Bruce Bartlett looks at the composition of stimulus spending and is ultimately unsurprised that it did little for economic growth. The stimulus spent too little on actual consumption or investment:
According to the federal Web site that tracks stimulus programs, $763.1 billion of the original $840 billion program has been disbursed. Of this, $297.8 billion, or 39 percent, went to tax cuts, like the Making Work Pay tax credit. Another $236.7 billion, or 31 percent, went for various contracts, grants and loans. And $228.6 billion, or 30 percent, went for transfer payments.
Thus we see that most of the stimulus was unlikely to ever have had much impact on growth. Transfers and tax credits only raise growth if they cause individuals and businesses to increase their consumption or investment spending. Undoubtedly they did to some extent.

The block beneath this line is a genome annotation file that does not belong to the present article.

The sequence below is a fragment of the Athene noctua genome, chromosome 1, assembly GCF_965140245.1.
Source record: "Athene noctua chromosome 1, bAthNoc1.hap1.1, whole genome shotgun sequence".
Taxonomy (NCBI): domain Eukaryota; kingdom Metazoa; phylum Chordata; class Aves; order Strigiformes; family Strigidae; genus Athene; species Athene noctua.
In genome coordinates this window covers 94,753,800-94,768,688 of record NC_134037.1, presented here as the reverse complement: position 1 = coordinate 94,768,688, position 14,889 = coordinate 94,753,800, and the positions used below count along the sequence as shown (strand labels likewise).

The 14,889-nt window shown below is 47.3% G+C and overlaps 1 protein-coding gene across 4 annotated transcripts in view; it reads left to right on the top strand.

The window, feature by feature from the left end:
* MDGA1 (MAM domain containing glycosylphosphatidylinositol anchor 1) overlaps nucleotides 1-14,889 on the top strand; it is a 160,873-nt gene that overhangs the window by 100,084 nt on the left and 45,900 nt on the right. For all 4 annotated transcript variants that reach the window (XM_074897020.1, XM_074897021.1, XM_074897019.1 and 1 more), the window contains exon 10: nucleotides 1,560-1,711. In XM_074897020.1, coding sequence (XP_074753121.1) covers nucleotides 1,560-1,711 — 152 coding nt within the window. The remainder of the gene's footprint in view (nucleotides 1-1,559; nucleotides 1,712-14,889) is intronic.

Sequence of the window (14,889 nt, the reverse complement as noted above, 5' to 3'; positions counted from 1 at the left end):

But studies have long shown that people’s spending is largely a function of what they view as their “permanent income.” Temporary increases tend to be saved and thus do not add to spending or growth.
The Bureau of Economic Analysis has put stimulus outlays into a NIPA framework. As of March 31, $452.6 billion of net stimulus funds had been disbursed in ways that show up in the national income accounts. Of this, the vast bulk, $399.7 billion, went for transfer payments. Another $9.6 billion went for subsidies and $68.1 billion for capital transfers to state and local governments. Only $37.8 billion went for consumption and $11.8 billion for investment – the only two categories of outlays that we know add to growth.